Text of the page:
San Francisco — The City set a goal to all but eliminate auto fatalities and serious injuries, but is not on track to achieve it by 2024. In fact, the traffic fatalities in 2020 so far are about in line with the previous 5 year average. The City hoped to be a leader in the fight against traffic fatalities, but it’s now obvious that the City’s current approach is not going to be enough.
San Francisco was one of the first U.S. cities to adopt the Vision Zero goal in 2014 of zero traffic deaths and serious injuries. The strategy the city chose to reach this goal consisted largely of punishing drivers with the force of law. After 6 years of experiment, the results clearly show that this strategy does not reduce traffic violence.
The city of Oslo in Norway, a city of almost identical population and character to San Francisco, removed car traffic entirely from much of its city center and became the only major city in the world to record zero traffic deaths in 2019. This impressive achievement came with the added benefit of increasing shopping foot traffic and commercial activity in areas where cars were banned. Many analysts interpret this to mean that the only path forward for San Francisco should be removing cars from streets entirely.
This abolitionist view is shared by Leah Shahum, founder and executive director of the non-profit Vision Zero Network. She has implored the MTA Board of Directors to adopt a “paradigm shift,” and a “different way of thinking” that requires a radical commitment to reducing cars and prioritizing people on the streets.
Some of the MTA board members agreed with her position. “We’ve either got to change the target or we’ve got to change the strategy, and you’re probably not going to get many motions today to change the target,” Board member Steve Heminger said. The Board is staying focused on its end goal and is open to new ideas for results.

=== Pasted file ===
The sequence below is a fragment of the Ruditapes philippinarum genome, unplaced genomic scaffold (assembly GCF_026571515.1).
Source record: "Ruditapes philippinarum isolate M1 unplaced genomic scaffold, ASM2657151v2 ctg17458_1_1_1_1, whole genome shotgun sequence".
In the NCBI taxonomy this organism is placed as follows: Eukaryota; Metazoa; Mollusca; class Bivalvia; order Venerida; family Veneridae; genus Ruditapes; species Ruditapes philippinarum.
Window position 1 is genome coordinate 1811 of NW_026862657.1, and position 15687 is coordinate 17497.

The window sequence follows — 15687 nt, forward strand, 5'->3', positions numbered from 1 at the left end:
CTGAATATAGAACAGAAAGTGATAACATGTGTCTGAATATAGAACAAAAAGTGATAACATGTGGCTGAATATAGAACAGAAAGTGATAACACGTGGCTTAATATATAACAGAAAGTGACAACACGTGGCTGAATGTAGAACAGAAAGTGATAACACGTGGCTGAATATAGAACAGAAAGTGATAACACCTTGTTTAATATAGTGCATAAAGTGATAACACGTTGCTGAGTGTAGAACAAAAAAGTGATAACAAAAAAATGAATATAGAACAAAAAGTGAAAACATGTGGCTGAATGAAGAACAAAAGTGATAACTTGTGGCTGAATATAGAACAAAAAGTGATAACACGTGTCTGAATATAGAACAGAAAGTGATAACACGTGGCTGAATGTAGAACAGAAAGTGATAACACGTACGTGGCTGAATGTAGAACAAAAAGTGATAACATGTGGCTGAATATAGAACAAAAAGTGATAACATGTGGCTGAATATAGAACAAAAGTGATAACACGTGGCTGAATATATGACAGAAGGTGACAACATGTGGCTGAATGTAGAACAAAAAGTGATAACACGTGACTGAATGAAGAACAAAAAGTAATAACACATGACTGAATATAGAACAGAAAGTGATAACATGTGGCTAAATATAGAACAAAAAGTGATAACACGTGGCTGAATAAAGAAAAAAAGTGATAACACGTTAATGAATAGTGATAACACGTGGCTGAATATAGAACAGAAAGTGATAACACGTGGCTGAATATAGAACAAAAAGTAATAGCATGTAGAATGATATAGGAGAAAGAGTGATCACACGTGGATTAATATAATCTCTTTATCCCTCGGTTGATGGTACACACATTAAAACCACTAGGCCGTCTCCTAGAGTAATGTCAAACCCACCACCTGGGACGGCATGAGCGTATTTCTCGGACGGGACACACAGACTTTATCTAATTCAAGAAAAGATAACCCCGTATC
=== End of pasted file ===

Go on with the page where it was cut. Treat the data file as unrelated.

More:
One example of current efforts to reduce traffic violence is the red light camera program. There are 19 cameras at 13 locations around San Francisco with 8 more planned for installation by the end of 2022. It costs about $250,000 and two years to install every new camera. However, these cameras serve only to punish drivers after the fact. Any argument that the cameras act as deterrence must contend with the fact that traffic deaths have not significantly decreased even with those cameras.
The MTA Board is desperate for new approaches to meet the 2024 goal. “Bring us some out-of-the-box ideas,” Director Cheryl Brinkman said. “Anything we can do that’s in our ability to do, we really have to give it a try.”
San Francisco needs more creativity and action from its leaders. While the Board continues to deliberate, the deaths continue to rise.